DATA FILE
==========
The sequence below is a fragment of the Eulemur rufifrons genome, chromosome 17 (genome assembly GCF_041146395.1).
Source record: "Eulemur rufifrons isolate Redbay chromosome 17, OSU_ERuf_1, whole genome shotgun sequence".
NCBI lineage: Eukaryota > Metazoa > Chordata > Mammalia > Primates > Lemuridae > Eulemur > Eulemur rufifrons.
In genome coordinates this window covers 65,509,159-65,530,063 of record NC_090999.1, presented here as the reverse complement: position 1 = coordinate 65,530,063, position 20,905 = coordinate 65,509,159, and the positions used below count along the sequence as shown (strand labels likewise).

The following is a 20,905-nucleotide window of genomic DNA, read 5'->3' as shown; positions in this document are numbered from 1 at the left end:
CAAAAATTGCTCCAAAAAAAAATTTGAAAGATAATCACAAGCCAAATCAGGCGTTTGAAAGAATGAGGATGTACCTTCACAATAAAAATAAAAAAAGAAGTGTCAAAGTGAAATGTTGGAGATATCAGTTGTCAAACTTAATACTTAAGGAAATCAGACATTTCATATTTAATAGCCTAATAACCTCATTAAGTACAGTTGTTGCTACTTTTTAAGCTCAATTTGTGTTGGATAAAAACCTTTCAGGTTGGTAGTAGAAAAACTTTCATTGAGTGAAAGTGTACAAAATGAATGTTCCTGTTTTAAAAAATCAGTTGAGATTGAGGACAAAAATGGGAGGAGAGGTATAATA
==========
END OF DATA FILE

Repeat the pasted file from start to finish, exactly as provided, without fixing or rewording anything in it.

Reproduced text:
The sequence below is a fragment of the Eulemur rufifrons genome, chromosome 17 (genome assembly GCF_041146395.1).
Source record: "Eulemur rufifrons isolate Redbay chromosome 17, OSU_ERuf_1, whole genome shotgun sequence".
NCBI lineage: Eukaryota > Metazoa > Chordata > Mammalia > Primates > Lemuridae > Eulemur > Eulemur rufifrons.
In genome coordinates this window covers 65,509,159-65,530,063 of record NC_090999.1, presented here as the reverse complement: position 1 = coordinate 65,530,063, position 20,905 = coordinate 65,509,159, and the positions used below count along the sequence as shown (strand labels likewise).

The following is a 20,905-nucleotide window of genomic DNA, read 5'->3' as shown; positions in this document are numbered from 1 at the left end:
CAAAAATTGCTCCAAAAAAAAATTTGAAAGATAATCACAAGCCAAATCAGGCGTTTGAAAGAATGAGGATGTACCTTCACAATAAAAATAAAAAAAGAAGTGTCAAAGTGAAATGTTGGAGATATCAGTTGTCAAACTTAATACTTAAGGAAATCAGACATTTCATATTTAATAGCCTAATAACCTCATTAAGTACAGTTGTTGCTACTTTTTAAGCTCAATTTGTGTTGGATAAAAACCTTTCAGGTTGGTAGTAGAAAAACTTTCATTGAGTGAAAGTGTACAAAATGAATGTTCCTGTTTTAAAAAATCAGTTGAGATTGAGGACAAAAATGGGAGGAGAGGTATAATA